In the past few weeks, there have been several news stories about women using dating apps to push anti-Russian propaganda in an attempt to counter propaganda spread within Russia. 

Dating apps work because of the precise ability for smartphones to geolocate a user and match them with other users in a nearby vicinity.

Early in the invasion an extraordinary report from The Sun described a number of experiences where Ukrainian women suddenly had their phones light up with automated Tinder matches from nearby Russian soldiers waiting across the border to invade. The surreal story recounts Ukrainian women dealing with flirty Russian soldiers just miles away.

As word of the Tinder situation spread, users around the world quickly started to change their VPN to spots in Ukraine or Russia in order to either troll Russian soldiers or attempt to counter propaganda spread within Russia. A group of Slovakian creatives started a movement called Special Love Operation designed to connect with Tinder users inside Russia and help spread genuine news about the war.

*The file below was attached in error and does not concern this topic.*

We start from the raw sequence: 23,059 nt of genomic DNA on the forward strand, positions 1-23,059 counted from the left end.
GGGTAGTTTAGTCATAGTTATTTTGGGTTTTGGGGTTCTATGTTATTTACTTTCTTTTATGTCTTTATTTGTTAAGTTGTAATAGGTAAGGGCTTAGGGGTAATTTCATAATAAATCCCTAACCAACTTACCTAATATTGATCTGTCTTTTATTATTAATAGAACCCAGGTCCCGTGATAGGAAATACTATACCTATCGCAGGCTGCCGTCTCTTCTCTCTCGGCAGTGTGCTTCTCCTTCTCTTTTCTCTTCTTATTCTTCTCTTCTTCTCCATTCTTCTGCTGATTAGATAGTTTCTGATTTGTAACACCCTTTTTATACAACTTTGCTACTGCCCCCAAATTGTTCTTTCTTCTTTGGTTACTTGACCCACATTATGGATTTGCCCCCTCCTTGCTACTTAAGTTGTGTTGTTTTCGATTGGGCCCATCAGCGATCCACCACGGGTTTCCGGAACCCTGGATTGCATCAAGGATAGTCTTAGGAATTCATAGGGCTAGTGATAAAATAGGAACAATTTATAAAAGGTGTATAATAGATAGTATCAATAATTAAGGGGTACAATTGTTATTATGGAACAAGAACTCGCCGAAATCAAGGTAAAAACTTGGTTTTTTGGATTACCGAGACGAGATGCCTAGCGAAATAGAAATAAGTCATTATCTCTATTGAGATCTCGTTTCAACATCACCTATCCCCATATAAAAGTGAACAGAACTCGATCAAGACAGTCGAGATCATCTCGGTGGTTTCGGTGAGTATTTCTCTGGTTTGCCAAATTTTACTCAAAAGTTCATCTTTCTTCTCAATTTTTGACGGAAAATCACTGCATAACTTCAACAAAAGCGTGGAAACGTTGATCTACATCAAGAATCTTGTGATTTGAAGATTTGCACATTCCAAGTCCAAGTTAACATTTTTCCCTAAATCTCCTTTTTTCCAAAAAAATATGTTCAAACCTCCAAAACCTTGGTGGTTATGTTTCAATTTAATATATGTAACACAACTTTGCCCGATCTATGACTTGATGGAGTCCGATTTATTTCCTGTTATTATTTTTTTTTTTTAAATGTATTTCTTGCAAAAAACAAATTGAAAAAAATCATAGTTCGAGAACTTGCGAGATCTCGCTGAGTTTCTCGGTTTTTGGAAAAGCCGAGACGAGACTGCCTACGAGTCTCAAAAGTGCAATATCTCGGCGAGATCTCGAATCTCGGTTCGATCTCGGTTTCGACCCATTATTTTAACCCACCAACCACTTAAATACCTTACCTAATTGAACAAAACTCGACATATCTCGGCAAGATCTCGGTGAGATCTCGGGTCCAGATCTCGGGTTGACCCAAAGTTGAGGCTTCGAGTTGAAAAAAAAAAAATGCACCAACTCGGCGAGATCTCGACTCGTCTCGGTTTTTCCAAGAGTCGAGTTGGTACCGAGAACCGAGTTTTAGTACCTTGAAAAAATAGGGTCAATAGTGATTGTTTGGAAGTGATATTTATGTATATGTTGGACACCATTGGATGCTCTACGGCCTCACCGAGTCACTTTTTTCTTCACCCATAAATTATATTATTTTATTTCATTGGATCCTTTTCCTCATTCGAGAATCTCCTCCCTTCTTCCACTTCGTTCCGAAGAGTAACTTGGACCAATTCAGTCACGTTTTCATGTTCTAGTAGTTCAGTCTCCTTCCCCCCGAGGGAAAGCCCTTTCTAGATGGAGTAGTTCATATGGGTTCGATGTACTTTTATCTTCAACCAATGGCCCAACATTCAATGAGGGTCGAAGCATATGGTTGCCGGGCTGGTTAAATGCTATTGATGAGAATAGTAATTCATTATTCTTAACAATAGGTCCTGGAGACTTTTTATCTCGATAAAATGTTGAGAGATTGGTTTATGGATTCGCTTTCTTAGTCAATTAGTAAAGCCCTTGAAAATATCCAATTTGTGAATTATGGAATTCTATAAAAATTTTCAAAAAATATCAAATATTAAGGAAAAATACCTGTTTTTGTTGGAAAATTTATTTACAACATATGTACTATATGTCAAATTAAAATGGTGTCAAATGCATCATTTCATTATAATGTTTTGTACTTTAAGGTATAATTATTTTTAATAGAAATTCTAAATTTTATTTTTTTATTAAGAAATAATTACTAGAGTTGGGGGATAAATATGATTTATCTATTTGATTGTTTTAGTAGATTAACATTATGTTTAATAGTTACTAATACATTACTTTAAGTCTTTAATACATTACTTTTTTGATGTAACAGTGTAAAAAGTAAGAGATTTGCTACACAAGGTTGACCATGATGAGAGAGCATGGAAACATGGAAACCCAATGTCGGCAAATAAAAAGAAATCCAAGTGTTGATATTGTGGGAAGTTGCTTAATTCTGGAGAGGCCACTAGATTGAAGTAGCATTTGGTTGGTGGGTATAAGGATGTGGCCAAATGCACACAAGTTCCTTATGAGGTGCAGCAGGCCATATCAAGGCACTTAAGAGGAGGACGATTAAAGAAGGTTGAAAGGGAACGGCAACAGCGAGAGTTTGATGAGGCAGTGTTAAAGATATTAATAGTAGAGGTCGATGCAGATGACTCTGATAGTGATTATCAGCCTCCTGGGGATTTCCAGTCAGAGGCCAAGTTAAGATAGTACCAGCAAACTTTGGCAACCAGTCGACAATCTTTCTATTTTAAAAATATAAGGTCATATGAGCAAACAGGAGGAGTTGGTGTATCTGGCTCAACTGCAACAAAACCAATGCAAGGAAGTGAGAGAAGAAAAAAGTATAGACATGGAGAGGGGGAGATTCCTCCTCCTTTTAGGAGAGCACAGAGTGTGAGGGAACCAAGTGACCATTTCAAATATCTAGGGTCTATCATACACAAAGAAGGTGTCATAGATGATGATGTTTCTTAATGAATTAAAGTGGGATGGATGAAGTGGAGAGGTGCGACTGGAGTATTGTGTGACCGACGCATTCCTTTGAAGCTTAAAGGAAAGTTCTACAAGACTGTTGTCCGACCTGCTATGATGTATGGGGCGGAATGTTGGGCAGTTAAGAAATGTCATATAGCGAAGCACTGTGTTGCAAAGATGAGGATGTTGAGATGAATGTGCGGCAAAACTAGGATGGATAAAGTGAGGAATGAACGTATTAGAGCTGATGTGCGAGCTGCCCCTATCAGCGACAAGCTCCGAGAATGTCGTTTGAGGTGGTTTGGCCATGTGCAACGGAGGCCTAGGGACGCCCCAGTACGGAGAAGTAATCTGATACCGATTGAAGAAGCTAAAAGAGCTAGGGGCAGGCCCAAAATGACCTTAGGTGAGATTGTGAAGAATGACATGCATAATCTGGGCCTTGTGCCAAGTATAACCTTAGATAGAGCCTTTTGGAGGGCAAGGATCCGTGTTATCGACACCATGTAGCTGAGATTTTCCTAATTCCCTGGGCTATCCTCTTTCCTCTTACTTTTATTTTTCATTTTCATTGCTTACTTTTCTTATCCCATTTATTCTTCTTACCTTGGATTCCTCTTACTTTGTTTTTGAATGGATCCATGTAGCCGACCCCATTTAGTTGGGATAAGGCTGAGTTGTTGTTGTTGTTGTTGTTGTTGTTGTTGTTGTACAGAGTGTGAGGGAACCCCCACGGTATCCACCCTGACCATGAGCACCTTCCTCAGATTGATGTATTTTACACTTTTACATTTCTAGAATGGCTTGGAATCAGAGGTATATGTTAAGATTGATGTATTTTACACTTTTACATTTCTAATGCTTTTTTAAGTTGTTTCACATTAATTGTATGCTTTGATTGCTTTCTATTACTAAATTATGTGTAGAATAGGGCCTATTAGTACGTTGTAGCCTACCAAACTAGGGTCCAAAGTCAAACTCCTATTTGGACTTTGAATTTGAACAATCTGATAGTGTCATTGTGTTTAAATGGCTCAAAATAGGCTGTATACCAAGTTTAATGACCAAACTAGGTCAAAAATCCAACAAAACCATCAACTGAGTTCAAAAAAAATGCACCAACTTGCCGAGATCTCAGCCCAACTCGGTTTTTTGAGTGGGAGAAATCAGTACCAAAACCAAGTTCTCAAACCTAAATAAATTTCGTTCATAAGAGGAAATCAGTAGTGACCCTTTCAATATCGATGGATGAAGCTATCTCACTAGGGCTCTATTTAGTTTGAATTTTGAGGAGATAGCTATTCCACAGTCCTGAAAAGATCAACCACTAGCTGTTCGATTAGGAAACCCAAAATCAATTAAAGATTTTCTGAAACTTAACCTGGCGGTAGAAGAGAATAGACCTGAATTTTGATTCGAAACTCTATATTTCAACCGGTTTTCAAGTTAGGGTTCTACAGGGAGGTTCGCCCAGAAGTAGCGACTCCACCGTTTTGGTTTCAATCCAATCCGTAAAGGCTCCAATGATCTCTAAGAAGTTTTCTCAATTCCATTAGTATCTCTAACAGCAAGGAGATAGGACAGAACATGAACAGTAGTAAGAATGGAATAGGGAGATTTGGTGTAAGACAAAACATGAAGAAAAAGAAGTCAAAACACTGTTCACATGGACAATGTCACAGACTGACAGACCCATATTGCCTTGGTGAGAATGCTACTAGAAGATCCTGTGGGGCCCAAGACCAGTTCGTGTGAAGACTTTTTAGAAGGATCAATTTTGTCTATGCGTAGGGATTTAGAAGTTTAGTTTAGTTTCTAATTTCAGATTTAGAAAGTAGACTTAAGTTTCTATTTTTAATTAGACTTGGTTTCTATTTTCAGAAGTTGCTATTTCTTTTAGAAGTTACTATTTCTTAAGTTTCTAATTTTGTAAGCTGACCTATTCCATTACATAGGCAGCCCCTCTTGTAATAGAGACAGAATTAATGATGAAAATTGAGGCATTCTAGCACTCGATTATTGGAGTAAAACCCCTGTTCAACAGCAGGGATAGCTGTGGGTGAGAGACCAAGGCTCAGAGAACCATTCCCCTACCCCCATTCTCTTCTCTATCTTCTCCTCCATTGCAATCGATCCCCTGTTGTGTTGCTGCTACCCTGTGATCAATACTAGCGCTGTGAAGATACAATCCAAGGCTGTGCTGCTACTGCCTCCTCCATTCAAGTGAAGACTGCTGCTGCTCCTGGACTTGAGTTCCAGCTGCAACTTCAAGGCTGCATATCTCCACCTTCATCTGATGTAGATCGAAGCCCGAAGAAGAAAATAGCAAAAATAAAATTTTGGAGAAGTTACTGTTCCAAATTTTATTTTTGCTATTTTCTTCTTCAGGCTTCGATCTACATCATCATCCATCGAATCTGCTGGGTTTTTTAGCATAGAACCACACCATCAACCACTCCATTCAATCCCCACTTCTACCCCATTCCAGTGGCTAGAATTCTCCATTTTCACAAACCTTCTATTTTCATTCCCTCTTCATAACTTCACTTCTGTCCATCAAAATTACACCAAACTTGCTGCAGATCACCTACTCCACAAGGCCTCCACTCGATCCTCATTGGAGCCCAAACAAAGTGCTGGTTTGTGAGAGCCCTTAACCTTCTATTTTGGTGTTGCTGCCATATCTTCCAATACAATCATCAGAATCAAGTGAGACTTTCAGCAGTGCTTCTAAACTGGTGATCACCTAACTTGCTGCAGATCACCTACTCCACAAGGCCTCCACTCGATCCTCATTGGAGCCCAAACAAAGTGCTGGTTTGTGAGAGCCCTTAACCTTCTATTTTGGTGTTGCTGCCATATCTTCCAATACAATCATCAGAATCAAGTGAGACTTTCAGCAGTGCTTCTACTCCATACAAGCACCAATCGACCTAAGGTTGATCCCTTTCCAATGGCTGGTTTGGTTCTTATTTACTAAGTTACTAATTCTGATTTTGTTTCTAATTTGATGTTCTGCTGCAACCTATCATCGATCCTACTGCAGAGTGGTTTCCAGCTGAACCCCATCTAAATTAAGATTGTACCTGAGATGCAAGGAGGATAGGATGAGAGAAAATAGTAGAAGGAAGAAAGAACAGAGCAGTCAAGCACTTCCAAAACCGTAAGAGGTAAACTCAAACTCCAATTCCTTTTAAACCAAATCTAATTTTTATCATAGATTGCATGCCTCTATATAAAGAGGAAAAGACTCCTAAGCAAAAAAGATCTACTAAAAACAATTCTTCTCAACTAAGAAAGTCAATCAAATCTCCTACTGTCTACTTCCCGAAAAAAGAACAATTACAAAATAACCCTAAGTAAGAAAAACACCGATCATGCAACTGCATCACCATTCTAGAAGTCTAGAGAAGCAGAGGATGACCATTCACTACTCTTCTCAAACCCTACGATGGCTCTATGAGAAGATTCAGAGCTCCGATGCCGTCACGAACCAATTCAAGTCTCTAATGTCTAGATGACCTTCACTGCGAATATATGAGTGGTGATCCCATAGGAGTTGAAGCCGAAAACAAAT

There is no evidence Tinder has been used in any spy or surveillance capacity so far. 

Another incredible story takes place in Poland. Inspired by the hit Netflix series The Tinder Swindler, Kinga Szostko from Gdynia created a fake account with her name written in Cyrillic script saying she had graduated from law school in Moscow.

She set up an account and selected a real photo of herself as the profile picture. However, when Russian men started swiping right, instead of seeing more photos of Szostko, they were confronted by the barbarity being carried out by Russian troops since Putin’s invasion. 

Szostko works for a Polish organisation called The Gdynia Foundation of Entrepreneurial Helpers and explains her inspiration for setting up the account as such; “One morning, watching the photos posted on Instagram showing the horrors of war, I realised that I had to do something.

“Because Tinder in Russia has not yet been blocked, I decided to act quickly. Of course, it was not about getting to know Russian men. The idea is that Russians who are interested in my photo and want to meet will see the truth about the war in Ukraine.”
Hoping other Polish women will also get involved, she posted on Instagram: ‘With this tool we can try to reach Russian users with information. Seriously.’

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